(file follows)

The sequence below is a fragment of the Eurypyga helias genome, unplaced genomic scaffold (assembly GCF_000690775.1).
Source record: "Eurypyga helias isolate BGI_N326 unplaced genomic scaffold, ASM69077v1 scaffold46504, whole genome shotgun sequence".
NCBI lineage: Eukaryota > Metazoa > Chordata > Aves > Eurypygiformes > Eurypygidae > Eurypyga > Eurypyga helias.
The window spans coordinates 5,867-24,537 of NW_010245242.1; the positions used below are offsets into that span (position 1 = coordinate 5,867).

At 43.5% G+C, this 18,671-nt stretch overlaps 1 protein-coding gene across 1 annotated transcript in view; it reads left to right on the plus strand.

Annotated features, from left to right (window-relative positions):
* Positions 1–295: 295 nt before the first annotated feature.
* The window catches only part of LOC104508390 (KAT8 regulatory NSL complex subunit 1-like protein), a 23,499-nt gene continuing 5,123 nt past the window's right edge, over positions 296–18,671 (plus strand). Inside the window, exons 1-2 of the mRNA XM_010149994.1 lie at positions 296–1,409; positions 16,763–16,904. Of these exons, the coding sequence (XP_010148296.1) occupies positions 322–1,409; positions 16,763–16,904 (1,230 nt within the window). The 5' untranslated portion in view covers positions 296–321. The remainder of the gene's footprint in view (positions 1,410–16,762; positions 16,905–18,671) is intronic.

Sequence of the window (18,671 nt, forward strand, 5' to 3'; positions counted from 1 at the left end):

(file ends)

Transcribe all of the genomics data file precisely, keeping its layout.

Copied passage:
The sequence below is a fragment of the Eurypyga helias genome, unplaced genomic scaffold (assembly GCF_000690775.1).
Source record: "Eurypyga helias isolate BGI_N326 unplaced genomic scaffold, ASM69077v1 scaffold46504, whole genome shotgun sequence".
NCBI lineage: Eukaryota > Metazoa > Chordata > Aves > Eurypygiformes > Eurypygidae > Eurypyga > Eurypyga helias.
The window spans coordinates 5,867-24,537 of NW_010245242.1; the positions used below are offsets into that span (position 1 = coordinate 5,867).

At 43.5% G+C, this 18,671-nt stretch overlaps 1 protein-coding gene across 1 annotated transcript in view; it reads left to right on the plus strand.

Annotated features, from left to right (window-relative positions):
* Positions 1–295: 295 nt before the first annotated feature.
* The window catches only part of LOC104508390 (KAT8 regulatory NSL complex subunit 1-like protein), a 23,499-nt gene continuing 5,123 nt past the window's right edge, over positions 296–18,671 (plus strand). Inside the window, exons 1-2 of the mRNA XM_010149994.1 lie at positions 296–1,409; positions 16,763–16,904. Of these exons, the coding sequence (XP_010148296.1) occupies positions 322–1,409; positions 16,763–16,904 (1,230 nt within the window). The 5' untranslated portion in view covers positions 296–321. The remainder of the gene's footprint in view (positions 1,410–16,762; positions 16,905–18,671) is intronic.

Sequence of the window (18,671 nt, forward strand, 5' to 3'; positions counted from 1 at the left end):